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Black History Is American History

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Black history is American history. So, why do we persists in treating it as if it were a unique history of a people, separate and apart from the American people?

Yes, like you, I know all of the reasons February was set aside to acknowledge the contributions of blacks. We all know that for decades, scores, and centuries blacks, nor their contributions, have been given their rightful place in the American story. Blacks, for generations, were consistently omitted from the history books, just as they were denied the rights of what it means to be an American citizens.

So we set aside the month of February, in connection to its historical significance, to remember, acknowledge and celebrate black Americans who made historic contributions in various fields.

Black History Is American History

Black history is American History. Photo Credit:

Black History is American History

Often during that month, we recall the same early human rights activists like Harriett Tubman, Fredrick Douglas, Sojourner Truth, Dread Scott; the inventors like Elijah McCoy, Benjamin Banneker, Lewis Latimer, Charles Drew George Washington Carver, George Washington Carver.

But what about the myriad of contributions that blacks have made, and continue to make, in every field of study from A to Z, from the Arts to Zoology that have happened from the beginning of America’s founding through today? Black history is American history, and as such should be interwoven into every aspect of the American story—the good and the bad.

Black history is American history. We would be much better off if we did not continue to try to ignore, deny, separate and segregate the toil, blood, sweat and brains that have been spent to make America what it is today.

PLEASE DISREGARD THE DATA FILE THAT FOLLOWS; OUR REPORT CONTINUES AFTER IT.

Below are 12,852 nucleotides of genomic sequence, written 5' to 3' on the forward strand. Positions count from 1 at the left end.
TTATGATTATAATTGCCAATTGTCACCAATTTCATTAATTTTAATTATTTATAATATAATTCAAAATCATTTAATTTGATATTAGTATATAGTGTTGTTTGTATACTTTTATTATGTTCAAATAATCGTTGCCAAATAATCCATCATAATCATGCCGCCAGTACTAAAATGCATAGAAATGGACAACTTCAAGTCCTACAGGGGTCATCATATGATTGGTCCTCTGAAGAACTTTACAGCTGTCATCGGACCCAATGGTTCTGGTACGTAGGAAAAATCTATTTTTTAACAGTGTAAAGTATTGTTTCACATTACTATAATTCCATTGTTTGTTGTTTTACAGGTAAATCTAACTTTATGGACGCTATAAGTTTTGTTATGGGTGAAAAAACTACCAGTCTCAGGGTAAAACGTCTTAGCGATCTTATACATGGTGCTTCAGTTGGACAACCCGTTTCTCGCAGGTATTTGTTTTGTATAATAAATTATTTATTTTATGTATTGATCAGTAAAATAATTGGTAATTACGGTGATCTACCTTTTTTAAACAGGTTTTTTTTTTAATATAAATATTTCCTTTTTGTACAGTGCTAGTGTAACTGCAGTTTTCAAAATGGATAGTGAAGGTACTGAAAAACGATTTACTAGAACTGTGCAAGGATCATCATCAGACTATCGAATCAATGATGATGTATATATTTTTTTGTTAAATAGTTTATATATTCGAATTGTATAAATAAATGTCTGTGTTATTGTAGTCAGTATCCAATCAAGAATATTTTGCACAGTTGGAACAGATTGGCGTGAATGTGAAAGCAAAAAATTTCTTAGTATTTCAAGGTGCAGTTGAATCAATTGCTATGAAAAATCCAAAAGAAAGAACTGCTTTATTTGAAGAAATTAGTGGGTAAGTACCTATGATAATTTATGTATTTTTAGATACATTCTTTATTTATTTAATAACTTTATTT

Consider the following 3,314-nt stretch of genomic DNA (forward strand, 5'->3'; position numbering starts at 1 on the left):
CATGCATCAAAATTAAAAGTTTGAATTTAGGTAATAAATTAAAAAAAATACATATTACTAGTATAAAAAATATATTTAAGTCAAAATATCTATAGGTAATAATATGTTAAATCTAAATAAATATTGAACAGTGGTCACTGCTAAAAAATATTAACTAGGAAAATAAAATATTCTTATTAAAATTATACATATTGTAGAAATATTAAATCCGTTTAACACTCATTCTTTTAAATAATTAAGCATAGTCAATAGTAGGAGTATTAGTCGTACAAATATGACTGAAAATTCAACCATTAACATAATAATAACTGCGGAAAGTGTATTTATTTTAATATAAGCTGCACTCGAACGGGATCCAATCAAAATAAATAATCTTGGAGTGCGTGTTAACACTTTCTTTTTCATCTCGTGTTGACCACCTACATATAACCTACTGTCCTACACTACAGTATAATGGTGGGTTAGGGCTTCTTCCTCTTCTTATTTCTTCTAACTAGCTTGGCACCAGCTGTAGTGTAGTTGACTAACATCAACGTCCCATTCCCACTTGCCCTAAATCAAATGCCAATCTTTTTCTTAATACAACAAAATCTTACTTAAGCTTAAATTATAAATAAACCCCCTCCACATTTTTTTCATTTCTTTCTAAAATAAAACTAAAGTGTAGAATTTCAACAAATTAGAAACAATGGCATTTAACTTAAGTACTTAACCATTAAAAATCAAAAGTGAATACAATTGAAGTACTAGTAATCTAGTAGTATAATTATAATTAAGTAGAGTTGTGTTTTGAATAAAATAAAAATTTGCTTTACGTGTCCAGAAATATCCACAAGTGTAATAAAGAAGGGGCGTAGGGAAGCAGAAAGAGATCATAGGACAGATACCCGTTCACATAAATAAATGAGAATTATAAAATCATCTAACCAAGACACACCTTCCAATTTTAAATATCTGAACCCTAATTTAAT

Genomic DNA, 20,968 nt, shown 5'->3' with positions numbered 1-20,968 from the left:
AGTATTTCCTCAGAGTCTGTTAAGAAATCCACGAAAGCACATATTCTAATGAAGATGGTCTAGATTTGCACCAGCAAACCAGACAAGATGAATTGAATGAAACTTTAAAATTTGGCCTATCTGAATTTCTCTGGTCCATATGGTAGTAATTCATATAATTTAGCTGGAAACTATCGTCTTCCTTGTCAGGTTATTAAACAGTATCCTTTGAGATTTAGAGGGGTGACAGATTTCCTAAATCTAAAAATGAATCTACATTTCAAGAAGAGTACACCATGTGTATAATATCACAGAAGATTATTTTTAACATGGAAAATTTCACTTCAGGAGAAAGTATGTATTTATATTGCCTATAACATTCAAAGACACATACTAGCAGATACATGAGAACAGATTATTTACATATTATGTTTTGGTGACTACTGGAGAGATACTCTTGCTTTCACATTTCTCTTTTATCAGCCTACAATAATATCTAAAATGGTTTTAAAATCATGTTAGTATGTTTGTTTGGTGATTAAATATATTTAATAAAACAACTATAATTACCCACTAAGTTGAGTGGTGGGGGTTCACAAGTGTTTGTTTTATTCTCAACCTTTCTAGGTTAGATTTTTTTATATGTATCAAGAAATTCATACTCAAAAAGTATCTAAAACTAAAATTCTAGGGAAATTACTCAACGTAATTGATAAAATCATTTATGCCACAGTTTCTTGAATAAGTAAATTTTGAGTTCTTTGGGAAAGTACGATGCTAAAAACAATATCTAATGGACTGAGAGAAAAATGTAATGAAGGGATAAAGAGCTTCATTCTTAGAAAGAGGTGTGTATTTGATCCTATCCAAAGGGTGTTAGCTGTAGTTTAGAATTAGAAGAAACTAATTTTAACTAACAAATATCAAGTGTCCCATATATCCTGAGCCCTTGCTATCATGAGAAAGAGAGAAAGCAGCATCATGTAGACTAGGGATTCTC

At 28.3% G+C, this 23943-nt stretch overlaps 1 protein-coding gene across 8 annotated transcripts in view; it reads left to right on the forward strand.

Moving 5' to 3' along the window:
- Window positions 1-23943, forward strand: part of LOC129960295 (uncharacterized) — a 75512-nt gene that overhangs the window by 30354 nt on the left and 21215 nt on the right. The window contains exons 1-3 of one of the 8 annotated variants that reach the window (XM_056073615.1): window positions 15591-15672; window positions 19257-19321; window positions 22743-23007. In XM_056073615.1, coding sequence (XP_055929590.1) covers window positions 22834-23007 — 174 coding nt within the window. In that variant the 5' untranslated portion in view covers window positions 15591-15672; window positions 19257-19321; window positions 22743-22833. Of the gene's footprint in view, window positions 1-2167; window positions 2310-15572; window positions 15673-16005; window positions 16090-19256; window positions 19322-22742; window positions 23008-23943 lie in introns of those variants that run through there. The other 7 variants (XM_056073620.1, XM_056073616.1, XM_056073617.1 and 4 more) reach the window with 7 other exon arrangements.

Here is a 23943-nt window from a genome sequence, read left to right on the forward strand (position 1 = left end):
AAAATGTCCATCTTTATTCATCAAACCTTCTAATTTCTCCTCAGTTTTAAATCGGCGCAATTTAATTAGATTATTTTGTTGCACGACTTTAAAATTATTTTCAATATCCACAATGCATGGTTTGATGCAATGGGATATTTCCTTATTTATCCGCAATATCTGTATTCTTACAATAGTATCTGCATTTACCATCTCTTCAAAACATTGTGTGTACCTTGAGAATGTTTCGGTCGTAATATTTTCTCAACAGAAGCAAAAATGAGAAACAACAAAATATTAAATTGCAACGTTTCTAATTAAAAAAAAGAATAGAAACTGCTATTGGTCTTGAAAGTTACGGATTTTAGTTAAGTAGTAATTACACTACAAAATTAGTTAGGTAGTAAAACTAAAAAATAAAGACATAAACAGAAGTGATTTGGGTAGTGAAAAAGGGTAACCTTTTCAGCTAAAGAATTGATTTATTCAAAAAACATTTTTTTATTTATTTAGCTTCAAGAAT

After the emphasis of black history during the month of February, then what? If there were a concerted effort throughout the educational experience to always tell the total American story, we all would be better off. We would have a better understanding and appreciation of each other.

Black history is American history. Maybe one day, there will no longer be the need to try to capture and commemorate it in one month.

Black history is American history and will simple be included in all aspects of the American story.

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Janice Ellis
Janice Ellis
Janice S. Ellis, PhD, is an award-winning author. Her book, From Liberty to Magnolia: In Search of the American Dream is available on Amazon, Barnes and Noble and other major book sellers. She has written a column for newspapers, radio, and now online, where she analyzes educational, political, social and economic issues across race, ethnicity, age and socio-economic status. You can see her writings on this website.

1 Comment

  1. Carol says:

    What a thought provoking and accurate depiction of “Black History Month” It’s important to remember we are making history every day. Someone in your class or at your job may be deserving of recognition now. Why wait until they are deceased.

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